Genuine U.S. Army Patch: Military District of Washington – Color – Pair


(as of Mar 03,2020 19:18:28 UTC – Details)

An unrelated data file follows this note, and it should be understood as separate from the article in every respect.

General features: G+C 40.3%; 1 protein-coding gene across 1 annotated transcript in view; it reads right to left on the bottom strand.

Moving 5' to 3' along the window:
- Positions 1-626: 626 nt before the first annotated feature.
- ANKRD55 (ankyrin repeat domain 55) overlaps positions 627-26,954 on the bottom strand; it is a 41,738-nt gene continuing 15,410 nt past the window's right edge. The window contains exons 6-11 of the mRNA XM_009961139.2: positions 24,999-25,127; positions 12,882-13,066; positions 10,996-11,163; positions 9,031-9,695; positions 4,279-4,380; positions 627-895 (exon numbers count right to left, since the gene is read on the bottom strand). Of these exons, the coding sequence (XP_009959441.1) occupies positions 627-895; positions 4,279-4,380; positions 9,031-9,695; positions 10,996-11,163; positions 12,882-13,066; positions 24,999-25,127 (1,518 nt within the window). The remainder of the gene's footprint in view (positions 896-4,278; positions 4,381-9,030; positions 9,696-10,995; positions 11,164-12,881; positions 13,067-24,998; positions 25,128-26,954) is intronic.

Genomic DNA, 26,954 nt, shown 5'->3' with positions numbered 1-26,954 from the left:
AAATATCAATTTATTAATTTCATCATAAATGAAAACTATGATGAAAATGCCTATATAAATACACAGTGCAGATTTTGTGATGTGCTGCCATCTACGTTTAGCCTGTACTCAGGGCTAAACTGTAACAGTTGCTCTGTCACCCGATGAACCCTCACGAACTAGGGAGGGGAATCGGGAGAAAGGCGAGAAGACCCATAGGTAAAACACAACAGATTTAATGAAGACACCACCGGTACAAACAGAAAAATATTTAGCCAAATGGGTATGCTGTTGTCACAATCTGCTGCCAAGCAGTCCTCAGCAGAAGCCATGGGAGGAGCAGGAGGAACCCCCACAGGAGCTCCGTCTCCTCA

Machinery created during the 18th- and 19th-century Industrial Revolution changed garment production with technology such as power looms and sewing machines, making fabrics of more uniform quality and greatly increased production efficiency. Embroidery-once a time-consuming hand-made stitch-by-stitch process-was revolutionized by the introduction of the Schiffli embroidery machine, invented by Isaak Groebli of Switzerland in 1863. Like the game-changing sewing machine, it operated with a two-thread system. Early production from the multi-needle machine, powered by a hand-turned crank, wasn’t much quicker than handwork, but significantly, multiple copies of identical designs could be created. Groebli’s machine utilized the combination of a continuously threaded needle and shuttle containing a bobbin of thread. The shuttle itself looked similar to the hull of a sailboat. “Schiffli” means “little boat” in the Swiss dialect of the German language, so his machine came to be known as a schiffli machine. An automatic machine, refined by Isaak’s eldest son in 1898, simplified the mechanical system so it could be run by a single operator. Types of stitches-including chain stitch, buttonhole or blanket stitch, running stitch, satin stitch, and cross stitch- are the basis of embroidery. Patches are often crafted from chain, satin, and hemming stitches and machine work relies on the use of multiple threads.FOR WEAR ON THE ARMY OCP UNIFORM
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